Shop Windows to the Universe

The Winter 2010 issue of The Earth Scientist includes a variety of educational resources, ranging from astronomy to glaciers. Check out the other publications and classroom materials in our online store.
Weather map showing an occluded front
Click on image for full size
Windows to the Universe image by Lisa Gardiner

Occluded Fronts

Sometimes a cold front follows right behind a warm front. A warm air mass pushes into a colder air mass (the warm front) and then another cold air mass pushes into the warm air mass (the cold front). Because cold fronts move faster, the cold front is likely to overtake the warm front. This is known as an occluded front.

At an occluded front, the cold air mass from the cold front meets the cool air that was ahead of the warm front. The warm air rises as these air masses come together. Occluded fronts usually form around areas of low atmospheric pressure.

There is often precipitation along an occluded front from cumulonimbus or nimbostratus clouds. Wind changes direction as the front passes and the temperature changes too. The temperature may warm or cool. After the front passes, the sky is usually clearer and the air is drier.

On a weather map, like the one on the left, an occluded front looks like a purple line with half triangles and half semicircles along it pointing in the direction that the front is moving. It ends at a low pressure area shown with a large ‘L’ on the map, and at the other end connects to cold and warm fronts.

Last modified August 12, 2009 by Lisa Gardiner.

Shop Windows to the Universe Science Store!

Cool It! is the new card game from the Union of Concerned Scientists that teaches kids about the choices we have when it comes to climate change—and how policy and technology decisions made today will matter. Cool It! is available in our online store.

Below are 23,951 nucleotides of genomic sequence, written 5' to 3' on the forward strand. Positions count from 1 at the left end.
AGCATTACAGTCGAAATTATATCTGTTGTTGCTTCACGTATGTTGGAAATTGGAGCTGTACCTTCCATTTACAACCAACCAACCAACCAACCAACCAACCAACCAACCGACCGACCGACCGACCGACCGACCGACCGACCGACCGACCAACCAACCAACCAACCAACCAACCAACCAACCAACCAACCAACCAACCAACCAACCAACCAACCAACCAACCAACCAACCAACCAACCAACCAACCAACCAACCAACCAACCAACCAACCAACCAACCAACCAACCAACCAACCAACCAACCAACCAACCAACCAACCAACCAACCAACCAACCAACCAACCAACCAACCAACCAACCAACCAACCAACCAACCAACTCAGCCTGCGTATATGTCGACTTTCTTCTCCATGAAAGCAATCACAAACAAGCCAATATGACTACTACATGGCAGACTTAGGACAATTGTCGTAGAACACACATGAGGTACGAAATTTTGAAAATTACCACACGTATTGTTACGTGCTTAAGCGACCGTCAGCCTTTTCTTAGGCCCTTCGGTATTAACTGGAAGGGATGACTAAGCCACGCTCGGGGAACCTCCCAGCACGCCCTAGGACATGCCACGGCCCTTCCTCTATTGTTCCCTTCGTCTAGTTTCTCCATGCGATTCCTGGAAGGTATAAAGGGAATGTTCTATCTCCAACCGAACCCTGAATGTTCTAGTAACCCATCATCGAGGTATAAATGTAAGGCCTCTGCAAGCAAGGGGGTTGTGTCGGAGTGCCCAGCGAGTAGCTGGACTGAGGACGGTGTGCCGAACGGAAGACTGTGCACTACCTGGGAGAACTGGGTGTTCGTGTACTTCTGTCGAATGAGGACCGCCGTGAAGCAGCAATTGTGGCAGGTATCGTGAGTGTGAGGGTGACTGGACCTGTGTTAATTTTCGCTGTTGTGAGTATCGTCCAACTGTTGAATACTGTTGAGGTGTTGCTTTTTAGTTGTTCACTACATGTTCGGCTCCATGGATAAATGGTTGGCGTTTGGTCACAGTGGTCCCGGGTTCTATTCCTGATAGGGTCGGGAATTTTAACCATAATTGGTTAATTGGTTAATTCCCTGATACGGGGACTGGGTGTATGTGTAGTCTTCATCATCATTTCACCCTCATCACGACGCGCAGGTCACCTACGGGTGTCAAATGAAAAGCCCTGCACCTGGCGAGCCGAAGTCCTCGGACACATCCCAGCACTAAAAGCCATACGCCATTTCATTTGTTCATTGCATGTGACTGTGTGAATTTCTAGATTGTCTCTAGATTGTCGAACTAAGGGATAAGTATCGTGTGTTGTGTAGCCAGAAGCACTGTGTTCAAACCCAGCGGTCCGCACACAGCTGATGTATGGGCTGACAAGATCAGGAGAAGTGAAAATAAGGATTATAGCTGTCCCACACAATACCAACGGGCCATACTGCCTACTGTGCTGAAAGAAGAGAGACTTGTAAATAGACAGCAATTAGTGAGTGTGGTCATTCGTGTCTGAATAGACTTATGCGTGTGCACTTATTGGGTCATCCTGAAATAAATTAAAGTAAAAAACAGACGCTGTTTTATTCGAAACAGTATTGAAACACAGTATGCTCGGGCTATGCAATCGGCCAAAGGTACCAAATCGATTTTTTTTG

Windows to the Universe Community

News

Opportunities

You might also be interested in:

Traveling Nitrogen Classroom Activity Kit

Check out our online store - minerals, fossils, books, activities, jewelry, and household items!...more

Cumulonimbus

Cumulonimbus clouds belong to the Clouds with Vertical Growth group. They are generally known as thunderstorm clouds. A cumulonimbus cloud can grow up to 10km high. At this height, high winds will flatten...more

Nimbostratus

Nimbostratus clouds belong to the Low Cloud (surface to 2000m up) group. They are dark gray with a ragged base. Nimbostratus clouds are associated with continuous rain or snow. Sometimes they cover the...more

Wind

Wind is moving air. Warm air rises, and cool air comes in to take its place. This movement creates different pressures in the atmosphere which creates the winds around the globe. Since the Earth spins,...more

Weather Fronts

When a front passes over an area, it means a change in the weather. Many fronts cause weather events such as rain, thunderstorms, gusty winds, and tornadoes. At a cold front passes there may there may...more

Types of Thunderstorms

There are two main types of thunderstorms: ordinary and severe. Ordinary thunderstorms are the common summer storm. Ordinary thunderstorms last about one hour. The precipitation associated with them is...more

Supercell Thunderstorms and Squall Lines

A supercell thunderstorm is a huge rotating thunderstorm. It can last for several hours as a single storm. These storms are the most likely to produce long-lasting tornadoes and baseball-sized hail. Tornadoes...more

Thunder and Lightning

Lightning is the most spectacular element of a thunderstorm. In fact it is how thunderstorms got their name. Wait a minute, what does thunder have to do with lightning? Well, lightning causes thunder....more

Windows to the Universe, a project of the National Earth Science Teachers Association, is sponsored in part is sponsored in part through grants from federal agencies (NASA and NOAA), and partnerships with affiliated organizations, including the American Geophysical Union, the Howard Hughes Medical Institute, the Earth System Information Partnership, the American Meteorological Society, the National Center for Science Education, and TERC. The American Geophysical Union and the American Geosciences Institute are Windows to the Universe Founding Partners. NESTA welcomes new Institutional Affiliates in support of our ongoing programs, as well as collaborations on new projects. Contact NESTA for more information. NASA ESIP NCSE HHMI AGU AGI AMS NOAA